We will conference

Renda Cline sits with a group of emerging leaders during the We Will! workshop held April 23.

MANSFIELD – Renée Thompson sees abundant potential in the youth of Richland County.

A group of women worked to cultivate that potential earlier this month during the county’s first “We Will! Women’s Empowerment” event.

The luncheon and workshop brought together about 30 middle, high school and college students from across Richland County for discussions on inclusive learning and leadership.

“I really want to help these young ladies feel some sense of empowerment, that they don’t have to be like anyone else to be the best that they can be,” said Thompson, the founder of Unlimited Potential for Achievement and former director of diversity and inclusion at the Ohio State University Mansfield campus.

“They have their own unique gifts and talents and that’s enough.”

Thompson, who organized the event, said it was designed for young women who may not see themselves as leaders.

“Many of them did tell me, ‘I never thought of myself as having leadership potential,’” she said. “That's exactly the young lady we wanted to go after.”

The event was free thanks to a grant from the Richland County Women’s Fund, as well as assistance from Ohio State Mansfield, Mansfield City Schools and the North End Community Improvement Collaborative.

Each participant was nominated by a teacher or school counselor. Participants were split up into groups, each with one or two volunteer mentors to help guide the conversation.

At one table, coach Ashley Foust asked participants about leadership traits they admire in others.

Sarah Smith, a sophomore at Ohio State University’s Mansfield campus, chose confidence. As a natural introvert, Smith said she’d had to work to cultivate confidence over time.

Foust smiled, affirming that many leaders “fake it til they make it.”

“I think it's important to recognize that when we meet people that we admire ... you're looking at them maybe in the best moment in their life,” she told the girls. “You're seeing the finished version. You're not seeing the struggles that they took to get there.”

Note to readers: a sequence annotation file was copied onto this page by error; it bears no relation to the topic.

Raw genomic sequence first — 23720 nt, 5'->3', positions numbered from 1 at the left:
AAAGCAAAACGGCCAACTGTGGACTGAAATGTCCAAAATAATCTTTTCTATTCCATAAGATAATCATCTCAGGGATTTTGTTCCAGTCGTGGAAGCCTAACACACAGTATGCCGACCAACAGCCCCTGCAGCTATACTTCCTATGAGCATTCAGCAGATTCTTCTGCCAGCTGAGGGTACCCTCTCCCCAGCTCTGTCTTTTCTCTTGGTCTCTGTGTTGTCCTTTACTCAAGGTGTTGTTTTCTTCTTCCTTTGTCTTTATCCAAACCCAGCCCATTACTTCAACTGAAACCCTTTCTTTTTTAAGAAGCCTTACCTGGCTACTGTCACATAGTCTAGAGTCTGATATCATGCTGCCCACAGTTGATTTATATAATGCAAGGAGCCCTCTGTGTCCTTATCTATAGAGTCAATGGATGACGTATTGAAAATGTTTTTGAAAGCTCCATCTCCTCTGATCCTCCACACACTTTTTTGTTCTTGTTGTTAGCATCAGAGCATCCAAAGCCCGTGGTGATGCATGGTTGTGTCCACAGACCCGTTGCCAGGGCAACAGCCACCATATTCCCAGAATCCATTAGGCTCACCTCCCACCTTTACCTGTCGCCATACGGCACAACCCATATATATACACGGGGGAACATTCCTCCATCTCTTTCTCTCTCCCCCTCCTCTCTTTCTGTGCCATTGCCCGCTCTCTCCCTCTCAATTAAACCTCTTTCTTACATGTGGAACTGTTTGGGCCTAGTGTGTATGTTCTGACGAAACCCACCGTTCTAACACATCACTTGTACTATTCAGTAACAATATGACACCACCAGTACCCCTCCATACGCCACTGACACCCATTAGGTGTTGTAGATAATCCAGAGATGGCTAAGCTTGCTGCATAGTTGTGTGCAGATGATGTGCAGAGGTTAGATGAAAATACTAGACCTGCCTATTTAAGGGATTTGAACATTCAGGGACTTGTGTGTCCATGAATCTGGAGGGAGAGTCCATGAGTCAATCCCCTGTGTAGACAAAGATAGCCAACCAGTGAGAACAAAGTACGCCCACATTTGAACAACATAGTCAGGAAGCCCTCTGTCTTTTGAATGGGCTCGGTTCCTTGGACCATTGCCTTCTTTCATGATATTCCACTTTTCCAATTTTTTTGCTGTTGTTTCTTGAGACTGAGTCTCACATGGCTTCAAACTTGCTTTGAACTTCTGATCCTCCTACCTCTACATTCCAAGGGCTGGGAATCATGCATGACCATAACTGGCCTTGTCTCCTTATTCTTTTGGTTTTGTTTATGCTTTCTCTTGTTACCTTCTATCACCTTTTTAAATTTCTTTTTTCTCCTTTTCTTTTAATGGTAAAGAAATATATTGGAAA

“Give yourself the grace and forgiveness and say, ‘I'm at the beginning of my journey. I can't compare myself to somebody who's 30 years, 40 years, even 10 years into their journey.”

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Foust said she saw a lot of strength in the girls at her table, perhaps more than they saw in themselves.

“There's always those ones that stand out. There's the prom queen, the football captain, the cheer captain,” Foust said. “This group is for people who feel like they might be passed over usually.”

“It's not always the strongest or the fastest of a species that survive,” she continued. “It's those who are able and willing to change. I think all of these girls are interested in how they can get their inner light out and shine for others.

The event also included a panel discussion that touched on topics such as mental health, identity and overcoming adversity. Panelists included Deborah Weaver, Teana Sykes, Crystal Murdaugh and Margaret Lin.

Thompson said the girls in attendance seemed to connect well with the coaches and speakers.

“I think the panel discussion was very impactful,” she said. “The young ladies really liked their table coaches and several of them said, ‘Can we stay in touch?’”

Coach Crystal Davis Weese said she found the conversations mutually beneficial.

“I always love when I sit across from emerging leaders,” she said, referring to the young women at her table. “Their perspectives are amazing.”

Donna Hight, who wrote the grant application to fund the program, said she and Thompson hope to expand it in the future.

“I have gotten outstanding feedback from the coaches and young women who attended,” Hight said. “I think Renee developed a great program and we have discussed how it could be enhanced into a year-long program for women/girls.”

Hight said she’d also like to offer a leadership program geared towards boys and young men, or a combined program.

Thompson said a program like We Will! Could thrive in Mansfield due to the supportive nature of the community.

“It’s a caring community. They (the coaches and panelists) wanted to do this and that was really gratifying,” she said. “I’ve been in a lot of communities and you don’t always see that kind of generosity. You’ve got some incredible leadership.”

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Staff reporter focused on education and features. Clear Fork alumna. Always looking for a chance to practice my Spanish. You can reach me at katie@richlandsource.com